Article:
In this answer, I describe a low-density water world with a surface gravity of 1g and a surface atmospheric pressure of 20 ATM. The air temperature at the 1 ATM altitude (naively, assuming a temperature lapse rate of 0) of 25.25 km is 15°C.
However, if we assume a temperature lapse rate of 5°C/km, which is typical on Earth for wet air, which is highly probable on a water world, this would mean that (again, naively) the surface temperature would be about 141°, and at 20 ATM, the boiling point of water would be about 210°C. This would be the equivalent of having a surface temperature of about 67°C at 1 ATM, far closer to the boiling point of water than 15°C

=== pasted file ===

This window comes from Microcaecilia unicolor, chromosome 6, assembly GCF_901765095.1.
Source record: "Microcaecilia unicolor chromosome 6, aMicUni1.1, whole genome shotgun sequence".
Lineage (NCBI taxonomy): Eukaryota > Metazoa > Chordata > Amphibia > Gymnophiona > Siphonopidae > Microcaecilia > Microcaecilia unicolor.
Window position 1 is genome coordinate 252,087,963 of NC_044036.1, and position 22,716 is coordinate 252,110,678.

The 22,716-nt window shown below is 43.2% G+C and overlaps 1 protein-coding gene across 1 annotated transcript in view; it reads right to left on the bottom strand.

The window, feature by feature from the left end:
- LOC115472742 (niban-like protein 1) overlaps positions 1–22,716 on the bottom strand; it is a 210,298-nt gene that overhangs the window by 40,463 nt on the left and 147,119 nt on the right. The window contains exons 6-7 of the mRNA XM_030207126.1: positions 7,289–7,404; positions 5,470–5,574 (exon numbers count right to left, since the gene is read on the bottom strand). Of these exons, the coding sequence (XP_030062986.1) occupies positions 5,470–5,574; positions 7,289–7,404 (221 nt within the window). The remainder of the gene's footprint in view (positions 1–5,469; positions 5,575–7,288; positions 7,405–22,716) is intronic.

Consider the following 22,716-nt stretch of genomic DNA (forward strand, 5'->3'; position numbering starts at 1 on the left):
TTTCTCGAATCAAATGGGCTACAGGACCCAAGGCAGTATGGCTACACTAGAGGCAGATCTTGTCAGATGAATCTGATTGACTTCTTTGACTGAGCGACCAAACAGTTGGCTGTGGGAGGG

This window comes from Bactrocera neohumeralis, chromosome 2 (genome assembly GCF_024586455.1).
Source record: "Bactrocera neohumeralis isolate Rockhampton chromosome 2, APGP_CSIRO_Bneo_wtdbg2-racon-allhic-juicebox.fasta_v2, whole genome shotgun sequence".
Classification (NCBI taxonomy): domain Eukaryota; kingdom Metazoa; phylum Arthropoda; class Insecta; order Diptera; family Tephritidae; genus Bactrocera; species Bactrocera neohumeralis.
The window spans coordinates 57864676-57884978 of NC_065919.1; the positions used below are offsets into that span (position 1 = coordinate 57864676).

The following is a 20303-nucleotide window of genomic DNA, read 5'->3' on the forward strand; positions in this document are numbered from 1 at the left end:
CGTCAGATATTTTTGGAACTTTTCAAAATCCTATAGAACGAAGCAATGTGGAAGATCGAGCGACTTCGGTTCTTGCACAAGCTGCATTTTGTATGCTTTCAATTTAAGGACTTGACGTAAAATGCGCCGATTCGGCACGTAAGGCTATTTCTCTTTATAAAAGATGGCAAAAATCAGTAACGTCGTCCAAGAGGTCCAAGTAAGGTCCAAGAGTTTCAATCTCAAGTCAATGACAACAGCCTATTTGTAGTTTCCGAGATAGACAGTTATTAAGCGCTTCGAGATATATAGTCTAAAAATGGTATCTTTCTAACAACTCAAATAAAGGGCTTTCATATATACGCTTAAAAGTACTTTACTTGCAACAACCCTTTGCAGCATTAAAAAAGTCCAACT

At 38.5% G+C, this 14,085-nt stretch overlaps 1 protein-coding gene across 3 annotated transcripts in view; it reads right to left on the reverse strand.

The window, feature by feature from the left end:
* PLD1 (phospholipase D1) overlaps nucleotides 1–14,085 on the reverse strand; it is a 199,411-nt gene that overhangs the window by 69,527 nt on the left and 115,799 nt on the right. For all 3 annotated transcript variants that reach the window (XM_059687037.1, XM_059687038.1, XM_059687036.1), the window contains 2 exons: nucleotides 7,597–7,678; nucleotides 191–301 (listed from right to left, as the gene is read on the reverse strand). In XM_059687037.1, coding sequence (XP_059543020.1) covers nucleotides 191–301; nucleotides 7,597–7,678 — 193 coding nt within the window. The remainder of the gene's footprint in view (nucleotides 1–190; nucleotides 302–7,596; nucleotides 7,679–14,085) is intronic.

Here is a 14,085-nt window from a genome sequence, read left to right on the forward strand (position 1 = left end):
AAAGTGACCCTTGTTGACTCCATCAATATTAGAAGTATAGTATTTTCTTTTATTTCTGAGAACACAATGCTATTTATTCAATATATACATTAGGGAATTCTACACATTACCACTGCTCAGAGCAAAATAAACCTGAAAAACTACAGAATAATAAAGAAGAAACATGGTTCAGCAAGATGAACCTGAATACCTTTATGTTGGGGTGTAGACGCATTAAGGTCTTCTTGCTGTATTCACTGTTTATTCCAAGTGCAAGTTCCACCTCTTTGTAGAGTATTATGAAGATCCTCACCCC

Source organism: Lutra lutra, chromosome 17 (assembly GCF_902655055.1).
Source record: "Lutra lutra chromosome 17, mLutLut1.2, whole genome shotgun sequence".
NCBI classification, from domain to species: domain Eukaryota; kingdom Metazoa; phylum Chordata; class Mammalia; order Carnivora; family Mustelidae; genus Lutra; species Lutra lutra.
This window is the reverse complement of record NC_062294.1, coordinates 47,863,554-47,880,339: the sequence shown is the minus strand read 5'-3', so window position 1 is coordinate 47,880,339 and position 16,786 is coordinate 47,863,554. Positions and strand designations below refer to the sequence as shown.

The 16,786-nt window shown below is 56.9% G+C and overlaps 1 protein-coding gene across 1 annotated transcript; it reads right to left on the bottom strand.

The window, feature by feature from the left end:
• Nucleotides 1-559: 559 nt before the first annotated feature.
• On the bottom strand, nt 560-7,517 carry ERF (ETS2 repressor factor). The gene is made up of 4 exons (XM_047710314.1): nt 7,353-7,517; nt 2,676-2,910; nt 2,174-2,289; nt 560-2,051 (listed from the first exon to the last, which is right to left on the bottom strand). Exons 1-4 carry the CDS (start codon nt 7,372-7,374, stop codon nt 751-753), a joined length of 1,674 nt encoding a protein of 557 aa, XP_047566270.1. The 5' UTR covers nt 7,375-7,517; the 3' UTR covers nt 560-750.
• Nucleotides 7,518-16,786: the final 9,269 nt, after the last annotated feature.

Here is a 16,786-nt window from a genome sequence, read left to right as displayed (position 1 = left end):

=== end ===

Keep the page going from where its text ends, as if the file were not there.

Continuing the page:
So, I'm wondering if the temperature lapse rate might not reverse at some point in the lower atmosphere below the 1 ATM altitude, with a cloud layer increasing the planet's albedo and reducing the solar energy that reaches the surface.
Would this be a reasonable assumption? If so, at what altitude might such a lower cloud layer form?
Secondly, is it reasonable to assume that the weather on this planet would be more dramatic than on Earth, with higher winds and rainfall, even 25+ km above the surface?